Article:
Things fall apart
Romans 6.1b-11. Matthew 10.24-39
‘Things fall apart; the centre cannot hold’.
These words come from a poem by W B Yeats. ‘The Second Coming’ has been described as the most ‘thoroughly pillaged piece’ of English literature. Writing in the context of a pandemic, in 1919, when the Spanish flu had taken hold, Yeats adopts a sombre tone. The poem speaks of our frailty and fragility in the face of things we cannot control, things which overwhelm us and make us anxious or fearful And the trouble is that when we feel anxious, we sometimes seek to compensate by cultivating a sort of fond nostalgia for the past and we lament its loss: ‘Things fall apart’.
These words may speak to us as we face all sorts of anxieties and challenges in the coming weeks, but there’s another reason for mentioning this phrase.
‘Things fall apart’ is also the title of a novel by the Nigerian writer Chinwa Achebe. Published in 1958, it’s perhaps one of the most important novels of the twentieth century. It describes pre-colonial life in the south east region of Nigeria and the arrival of Europeans in the late nineteenth century. The book provides a startling commentary on the impact of colonial power, the legacy of the British Empire and – even more uncomfortably - the influence of Anglican missionaries. It’s a novel which laments the loss of a precious culture swept away by the ignorance and greed of colonialism. The destruction of a whole culture. ‘Things fall apart’
I was musing on this book the other day. The last two weeks have seen huge protests outside the doors of the University Church, all part of that international uprising in response to the death of George Floyd. Many people here and elsewhere have joined together to protest that ‘Black Lives Matter’. And of course, St Mary’s stands just opposite the statue of Cecil Rhodes. It is a troubling and unsettling image. Confronted by the complex legacy of colonialism, it’s probably fair to say that the University has struggled to negotiate that uncomfortable legacy. A few days ago the governing body of Oriel College voted to take the statue down. It’s only a start – but when we turn to the gospel reading today, it has some interesting things to say about confronting the past, bringing to light things that were hidden or covered up.
The tone is sharp and unsettling. Jesus says, ‘Do not think that I have come to bring peace to the earth; I have not come to bring peace, but a sword.’
So what happened to all that ‘peace on earth and goodwill to all’?
Jesus is alerting his followers to ‘the cost of discipleship’. This was one of the great themes of Dietrich Bonhoeffer, the German Lutheran pastor, who was executed by the Nazis during the Second World War. His writings have a particular resonance at St Mary’s, because a group of German refugees, including Bonhoeffer’s own sister, came to Oxford and began worshipping here in September 1939.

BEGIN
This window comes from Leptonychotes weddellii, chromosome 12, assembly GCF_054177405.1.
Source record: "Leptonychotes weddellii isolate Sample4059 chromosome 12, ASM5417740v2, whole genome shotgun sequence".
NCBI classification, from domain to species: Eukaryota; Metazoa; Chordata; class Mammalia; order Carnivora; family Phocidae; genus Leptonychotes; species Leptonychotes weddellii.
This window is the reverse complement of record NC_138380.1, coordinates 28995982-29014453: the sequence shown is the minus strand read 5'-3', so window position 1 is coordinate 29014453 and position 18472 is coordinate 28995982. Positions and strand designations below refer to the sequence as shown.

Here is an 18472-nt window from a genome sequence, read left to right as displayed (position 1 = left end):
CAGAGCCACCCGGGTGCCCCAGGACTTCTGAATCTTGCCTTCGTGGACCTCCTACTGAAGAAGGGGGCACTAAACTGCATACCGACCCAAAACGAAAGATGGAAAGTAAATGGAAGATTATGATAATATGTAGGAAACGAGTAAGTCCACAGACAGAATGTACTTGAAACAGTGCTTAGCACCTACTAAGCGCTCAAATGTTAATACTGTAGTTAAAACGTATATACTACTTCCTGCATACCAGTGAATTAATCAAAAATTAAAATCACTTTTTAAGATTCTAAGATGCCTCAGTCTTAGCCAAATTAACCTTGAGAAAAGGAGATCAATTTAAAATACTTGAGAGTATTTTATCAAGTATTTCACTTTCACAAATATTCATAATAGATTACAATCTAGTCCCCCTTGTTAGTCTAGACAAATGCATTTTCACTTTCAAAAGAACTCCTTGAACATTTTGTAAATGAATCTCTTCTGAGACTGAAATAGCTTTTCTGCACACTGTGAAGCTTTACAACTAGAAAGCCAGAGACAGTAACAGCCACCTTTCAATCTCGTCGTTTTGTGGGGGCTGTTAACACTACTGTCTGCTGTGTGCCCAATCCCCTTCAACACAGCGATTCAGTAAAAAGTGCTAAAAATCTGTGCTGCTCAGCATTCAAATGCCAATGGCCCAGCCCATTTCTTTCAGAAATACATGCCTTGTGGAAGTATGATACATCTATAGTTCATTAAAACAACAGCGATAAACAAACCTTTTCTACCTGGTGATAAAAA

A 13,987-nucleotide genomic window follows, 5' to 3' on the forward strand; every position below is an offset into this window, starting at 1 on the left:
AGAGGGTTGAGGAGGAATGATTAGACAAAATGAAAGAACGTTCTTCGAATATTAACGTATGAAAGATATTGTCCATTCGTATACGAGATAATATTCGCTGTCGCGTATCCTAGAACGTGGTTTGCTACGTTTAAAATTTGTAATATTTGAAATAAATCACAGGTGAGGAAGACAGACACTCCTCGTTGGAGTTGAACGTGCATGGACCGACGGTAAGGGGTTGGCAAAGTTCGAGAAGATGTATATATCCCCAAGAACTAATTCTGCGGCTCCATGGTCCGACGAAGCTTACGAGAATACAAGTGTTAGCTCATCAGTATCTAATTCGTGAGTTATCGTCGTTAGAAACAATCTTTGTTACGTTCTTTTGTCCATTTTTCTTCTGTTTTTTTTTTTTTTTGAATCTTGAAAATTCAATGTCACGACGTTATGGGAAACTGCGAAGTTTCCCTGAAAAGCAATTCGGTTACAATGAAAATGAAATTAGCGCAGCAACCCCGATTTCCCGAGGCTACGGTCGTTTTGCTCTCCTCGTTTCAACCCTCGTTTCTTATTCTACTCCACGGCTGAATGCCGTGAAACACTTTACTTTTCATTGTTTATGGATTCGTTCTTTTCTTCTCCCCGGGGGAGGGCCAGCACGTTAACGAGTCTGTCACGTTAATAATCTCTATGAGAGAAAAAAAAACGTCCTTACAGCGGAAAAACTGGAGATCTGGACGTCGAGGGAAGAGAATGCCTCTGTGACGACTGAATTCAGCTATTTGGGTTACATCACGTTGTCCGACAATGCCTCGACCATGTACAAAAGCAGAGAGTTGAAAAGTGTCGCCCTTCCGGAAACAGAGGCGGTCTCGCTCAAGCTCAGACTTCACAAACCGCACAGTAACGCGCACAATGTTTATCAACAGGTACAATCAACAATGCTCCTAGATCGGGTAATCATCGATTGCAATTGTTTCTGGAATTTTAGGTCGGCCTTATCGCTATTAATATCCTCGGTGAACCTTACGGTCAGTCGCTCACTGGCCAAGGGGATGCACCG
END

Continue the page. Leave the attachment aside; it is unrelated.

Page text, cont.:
Commenting on this passage, Bonhoeffer says that the sword which Christ brings is the sword of the cross. And Bonhoeffer is clear that the cross creates division and offence because sometimes that is what love demands. Although sometimes we are tempted to imagine that the cross means that we simply embrace all the suffering of this world, that somehow it gives us the resources to collude with injustice and absorb all the hurt and distress which life throws at us. We hear the words ‘Take up your cross’ and we imagine that tolerating misery and injustice is a Christian virtue. It is not.
When we speak of the cross and resurrection of Jesus Christ, we are imagining a future which confronts injustice and puts to flight the deadliness of sin and death. St Paul is characteristically bold, if anyone is in Christ, there is a new creation. That is why he writes with such passion about the cross and resurrection, not because we should simply be complicit with all the suffering and injustice of this world. ‘Should we continue in sin in order that grace may abound? By no means.’ The hope of the resurrection challenges us to overcome our fear and anxiety and to imagine a future that is bigger than the past. As Bonhoeffer puts it: ‘God’s love for the people brings the cross and discipleship, but these in turn, mean life and resurrection. “Anyone who loses his life for my sake will find it”. This affirmation is given by the one who has the power over death, the Son of God, who goes to the cross and to resurrection and takes us with him’.
Can we imagine such a future? Not if we are held captive by fear and anxiety. Perhaps instead we need to heed what Jesus has to say at the beginning of this passage about status – perhaps the world needs a church which is more humble, more penitent, less caught up in its own dramas, its own sense of entitlement. Perhaps in our prayers we need to find the confidence and the courage to protest against the powers and principalities of this world.
In his poem, Yeats suggests that ‘surely some revelation is at hand’, he muses on the Second Coming, a prospect which seems to vex and unsettle him. The poem trails off, slouching, rather hesitantly, towards Bethlehem.
And yet, in spite of their unsettling tone, we need to attend to Jesus’ words right at the heart of this gospel passage. He says to his disciples, ‘Do not be afraid’. As we contemplate Christ’s presence in this Eucharist, we pray for grace that our hearts may be so filled with the beauty and the truth and the goodness of the Risen Christ, that whatever the uncertainties of the future, whatever the challenges we face, we may discover the strength and the wisdom and the insight to imagine a future that is bigger than the past – the promise of a new creation demands nothing less.